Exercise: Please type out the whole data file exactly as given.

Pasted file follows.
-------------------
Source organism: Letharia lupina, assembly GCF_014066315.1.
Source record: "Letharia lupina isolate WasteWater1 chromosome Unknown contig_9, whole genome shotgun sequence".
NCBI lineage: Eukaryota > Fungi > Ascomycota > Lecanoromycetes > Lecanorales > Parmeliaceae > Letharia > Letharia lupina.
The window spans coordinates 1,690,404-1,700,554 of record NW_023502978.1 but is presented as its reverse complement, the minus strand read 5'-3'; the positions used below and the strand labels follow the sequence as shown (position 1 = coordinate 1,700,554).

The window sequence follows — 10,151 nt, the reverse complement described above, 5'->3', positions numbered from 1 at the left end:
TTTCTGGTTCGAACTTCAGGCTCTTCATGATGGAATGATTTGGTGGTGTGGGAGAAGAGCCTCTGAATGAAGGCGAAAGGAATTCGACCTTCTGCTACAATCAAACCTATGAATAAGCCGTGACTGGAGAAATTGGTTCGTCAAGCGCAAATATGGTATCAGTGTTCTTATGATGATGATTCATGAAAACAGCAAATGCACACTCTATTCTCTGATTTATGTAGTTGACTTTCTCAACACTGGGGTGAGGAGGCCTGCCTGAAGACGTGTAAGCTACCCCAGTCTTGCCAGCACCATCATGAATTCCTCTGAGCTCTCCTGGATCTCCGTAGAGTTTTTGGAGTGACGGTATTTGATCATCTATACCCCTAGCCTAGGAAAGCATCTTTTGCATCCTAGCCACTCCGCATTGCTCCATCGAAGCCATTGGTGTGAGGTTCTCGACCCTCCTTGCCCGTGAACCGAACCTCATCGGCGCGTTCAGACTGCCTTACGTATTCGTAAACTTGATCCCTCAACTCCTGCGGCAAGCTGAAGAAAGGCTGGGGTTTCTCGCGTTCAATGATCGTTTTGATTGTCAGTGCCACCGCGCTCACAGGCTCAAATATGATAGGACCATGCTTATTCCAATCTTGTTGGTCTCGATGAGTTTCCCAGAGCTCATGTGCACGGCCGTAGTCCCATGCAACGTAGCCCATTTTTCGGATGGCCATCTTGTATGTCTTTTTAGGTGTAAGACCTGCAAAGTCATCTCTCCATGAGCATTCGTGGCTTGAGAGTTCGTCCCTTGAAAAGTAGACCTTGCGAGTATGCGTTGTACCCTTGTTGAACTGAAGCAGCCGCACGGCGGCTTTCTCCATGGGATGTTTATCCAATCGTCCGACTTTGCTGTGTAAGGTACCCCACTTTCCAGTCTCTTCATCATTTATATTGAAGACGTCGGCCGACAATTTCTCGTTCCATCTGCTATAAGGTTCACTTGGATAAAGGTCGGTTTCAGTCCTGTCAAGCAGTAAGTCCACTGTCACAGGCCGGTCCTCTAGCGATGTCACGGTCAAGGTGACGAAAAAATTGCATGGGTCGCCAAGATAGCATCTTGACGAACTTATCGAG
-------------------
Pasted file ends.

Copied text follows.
Source organism: Letharia lupina, assembly GCF_014066315.1.
Source record: "Letharia lupina isolate WasteWater1 chromosome Unknown contig_9, whole genome shotgun sequence".
NCBI lineage: Eukaryota > Fungi > Ascomycota > Lecanoromycetes > Lecanorales > Parmeliaceae > Letharia > Letharia lupina.
The window spans coordinates 1,690,404-1,700,554 of record NW_023502978.1 but is presented as its reverse complement, the minus strand read 5'-3'; the positions used below and the strand labels follow the sequence as shown (position 1 = coordinate 1,700,554).

The window sequence follows — 10,151 nt, the reverse complement described above, 5'->3', positions numbered from 1 at the left end:
TTTCTGGTTCGAACTTCAGGCTCTTCATGATGGAATGATTTGGTGGTGTGGGAGAAGAGCCTCTGAATGAAGGCGAAAGGAATTCGACCTTCTGCTACAATCAAACCTATGAATAAGCCGTGACTGGAGAAATTGGTTCGTCAAGCGCAAATATGGTATCAGTGTTCTTATGATGATGATTCATGAAAACAGCAAATGCACACTCTATTCTCTGATTTATGTAGTTGACTTTCTCAACACTGGGGTGAGGAGGCCTGCCTGAAGACGTGTAAGCTACCCCAGTCTTGCCAGCACCATCATGAATTCCTCTGAGCTCTCCTGGATCTCCGTAGAGTTTTTGGAGTGACGGTATTTGATCATCTATACCCCTAGCCTAGGAAAGCATCTTTTGCATCCTAGCCACTCCGCATTGCTCCATCGAAGCCATTGGTGTGAGGTTCTCGACCCTCCTTGCCCGTGAACCGAACCTCATCGGCGCGTTCAGACTGCCTTACGTATTCGTAAACTTGATCCCTCAACTCCTGCGGCAAGCTGAAGAAAGGCTGGGGTTTCTCGCGTTCAATGATCGTTTTGATTGTCAGTGCCACCGCGCTCACAGGCTCAAATATGATAGGACCATGCTTATTCCAATCTTGTTGGTCTCGATGAGTTTCCCAGAGCTCATGTGCACGGCCGTAGTCCCATGCAACGTAGCCCATTTTTCGGATGGCCATCTTGTATGTCTTTTTAGGTGTAAGACCTGCAAAGTCATCTCTCCATGAGCATTCGTGGCTTGAGAGTTCGTCCCTTGAAAAGTAGACCTTGCGAGTATGCGTTGTACCCTTGTTGAACTGAAGCAGCCGCACGGCGGCTTTCTCCATGGGATGTTTATCCAATCGTCCGACTTTGCTGTGTAAGGTACCCCACTTTCCAGTCTCTTCATCATTTATATTGAAGACGTCGGCCGACAATTTCTCGTTCCATCTGCTATAAGGTTCACTTGGATAAAGGTCGGTTTCAGTCCTGTCAAGCAGTAAGTCCACTGTCACAGGCCGGTCCTCTAGCGATGTCACGGTCAAGGTGACGAAAAAATTGCATGGGTCGCCAAGATAGCATCTTGACGAACTTATCGAG